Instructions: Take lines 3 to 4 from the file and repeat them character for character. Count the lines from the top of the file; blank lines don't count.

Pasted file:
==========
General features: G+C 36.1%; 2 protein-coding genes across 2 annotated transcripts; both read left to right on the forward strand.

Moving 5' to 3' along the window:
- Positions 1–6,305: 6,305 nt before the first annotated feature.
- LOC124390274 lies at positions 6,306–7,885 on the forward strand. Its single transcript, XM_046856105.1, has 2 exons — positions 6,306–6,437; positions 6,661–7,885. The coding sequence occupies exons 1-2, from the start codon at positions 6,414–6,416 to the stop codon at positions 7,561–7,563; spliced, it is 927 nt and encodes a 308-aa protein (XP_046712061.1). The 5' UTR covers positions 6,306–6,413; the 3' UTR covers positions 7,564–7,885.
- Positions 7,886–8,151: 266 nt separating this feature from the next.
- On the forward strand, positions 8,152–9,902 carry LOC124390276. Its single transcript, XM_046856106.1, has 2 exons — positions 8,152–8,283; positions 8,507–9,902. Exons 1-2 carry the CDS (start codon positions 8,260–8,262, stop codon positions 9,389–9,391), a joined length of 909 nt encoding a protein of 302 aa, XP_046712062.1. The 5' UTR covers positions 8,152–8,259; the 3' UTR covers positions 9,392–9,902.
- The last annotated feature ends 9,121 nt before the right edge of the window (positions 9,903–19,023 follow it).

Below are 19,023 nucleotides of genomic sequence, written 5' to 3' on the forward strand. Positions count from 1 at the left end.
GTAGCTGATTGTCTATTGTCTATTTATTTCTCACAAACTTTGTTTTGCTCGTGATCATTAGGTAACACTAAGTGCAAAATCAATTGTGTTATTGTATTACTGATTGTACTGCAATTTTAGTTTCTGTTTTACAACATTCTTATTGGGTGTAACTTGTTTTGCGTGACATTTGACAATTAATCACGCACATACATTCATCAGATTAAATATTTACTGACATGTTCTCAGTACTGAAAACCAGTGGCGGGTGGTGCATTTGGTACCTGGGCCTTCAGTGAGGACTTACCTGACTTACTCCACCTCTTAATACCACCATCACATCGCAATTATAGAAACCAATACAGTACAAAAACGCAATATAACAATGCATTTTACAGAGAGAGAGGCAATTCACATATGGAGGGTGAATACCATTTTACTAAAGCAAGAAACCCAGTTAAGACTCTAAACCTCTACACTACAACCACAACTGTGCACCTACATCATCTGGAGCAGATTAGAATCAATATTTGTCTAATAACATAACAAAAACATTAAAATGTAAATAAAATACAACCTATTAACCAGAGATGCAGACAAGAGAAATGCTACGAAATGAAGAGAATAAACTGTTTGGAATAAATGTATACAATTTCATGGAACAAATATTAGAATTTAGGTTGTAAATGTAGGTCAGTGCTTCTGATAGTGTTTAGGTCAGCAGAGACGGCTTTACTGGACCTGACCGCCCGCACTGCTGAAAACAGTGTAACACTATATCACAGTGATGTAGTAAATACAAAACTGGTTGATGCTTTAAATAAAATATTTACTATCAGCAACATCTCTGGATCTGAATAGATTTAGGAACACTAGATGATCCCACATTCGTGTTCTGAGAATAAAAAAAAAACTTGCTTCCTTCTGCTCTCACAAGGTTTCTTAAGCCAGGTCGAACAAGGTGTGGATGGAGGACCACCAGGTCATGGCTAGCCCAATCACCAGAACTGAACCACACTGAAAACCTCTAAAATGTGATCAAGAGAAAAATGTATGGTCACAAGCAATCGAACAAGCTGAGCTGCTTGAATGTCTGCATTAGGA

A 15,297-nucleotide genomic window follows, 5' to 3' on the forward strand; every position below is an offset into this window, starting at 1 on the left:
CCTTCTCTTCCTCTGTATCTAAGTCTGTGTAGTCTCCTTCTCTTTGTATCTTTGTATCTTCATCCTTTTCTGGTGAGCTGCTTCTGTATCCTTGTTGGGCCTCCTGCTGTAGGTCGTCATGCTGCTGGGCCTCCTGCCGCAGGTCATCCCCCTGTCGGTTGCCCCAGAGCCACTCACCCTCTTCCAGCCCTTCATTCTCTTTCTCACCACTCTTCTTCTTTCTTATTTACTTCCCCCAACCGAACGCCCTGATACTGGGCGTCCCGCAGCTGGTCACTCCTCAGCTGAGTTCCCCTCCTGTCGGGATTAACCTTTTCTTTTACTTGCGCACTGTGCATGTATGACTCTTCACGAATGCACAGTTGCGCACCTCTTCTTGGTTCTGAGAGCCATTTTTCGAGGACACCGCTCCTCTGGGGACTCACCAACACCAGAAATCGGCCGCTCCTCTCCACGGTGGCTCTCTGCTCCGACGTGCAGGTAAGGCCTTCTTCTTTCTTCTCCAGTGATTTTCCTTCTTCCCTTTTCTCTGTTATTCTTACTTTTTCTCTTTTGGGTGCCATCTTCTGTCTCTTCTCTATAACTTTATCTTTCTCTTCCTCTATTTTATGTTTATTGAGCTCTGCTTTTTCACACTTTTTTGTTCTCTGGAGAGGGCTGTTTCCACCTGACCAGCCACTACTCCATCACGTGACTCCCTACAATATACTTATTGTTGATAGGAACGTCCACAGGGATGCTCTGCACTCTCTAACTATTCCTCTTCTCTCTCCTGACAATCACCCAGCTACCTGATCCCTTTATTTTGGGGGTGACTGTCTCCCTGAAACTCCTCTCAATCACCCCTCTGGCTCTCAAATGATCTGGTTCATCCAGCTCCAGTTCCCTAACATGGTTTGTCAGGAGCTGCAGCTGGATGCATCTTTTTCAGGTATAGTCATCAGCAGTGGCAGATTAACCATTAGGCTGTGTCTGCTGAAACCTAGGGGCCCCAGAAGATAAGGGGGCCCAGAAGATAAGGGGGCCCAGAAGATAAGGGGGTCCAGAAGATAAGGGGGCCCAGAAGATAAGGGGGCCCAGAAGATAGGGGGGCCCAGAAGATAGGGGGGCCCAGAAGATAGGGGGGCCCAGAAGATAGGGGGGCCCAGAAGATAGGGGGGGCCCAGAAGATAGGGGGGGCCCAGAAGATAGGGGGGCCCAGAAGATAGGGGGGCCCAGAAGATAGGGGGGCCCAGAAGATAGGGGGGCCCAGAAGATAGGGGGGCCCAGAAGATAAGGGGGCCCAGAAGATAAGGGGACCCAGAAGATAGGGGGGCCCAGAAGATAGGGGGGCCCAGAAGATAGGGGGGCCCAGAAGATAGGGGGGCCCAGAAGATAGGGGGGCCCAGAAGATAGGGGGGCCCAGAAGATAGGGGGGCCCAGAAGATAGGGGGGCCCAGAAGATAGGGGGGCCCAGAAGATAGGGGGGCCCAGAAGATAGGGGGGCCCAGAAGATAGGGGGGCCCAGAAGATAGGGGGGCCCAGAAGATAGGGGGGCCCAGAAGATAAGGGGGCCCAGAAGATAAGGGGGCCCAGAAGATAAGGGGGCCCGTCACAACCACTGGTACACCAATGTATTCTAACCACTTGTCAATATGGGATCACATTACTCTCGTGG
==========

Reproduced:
- Positions 1–6,305: 6,305 nt before the first annotated feature.
- LOC124390274 lies at positions 6,306–7,885 on the forward strand. Its single transcript, XM_046856105.1, has 2 exons — positions 6,306–6,437; positions 6,661–7,885. The coding sequence occupies exons 1-2, from the start codon at positions 6,414–6,416 to the stop codon at positions 7,561–7,563; spliced, it is 927 nt and encodes a 308-aa protein (XP_046712061.1). The 5' UTR covers positions 6,306–6,413; the 3' UTR covers positions 7,564–7,885.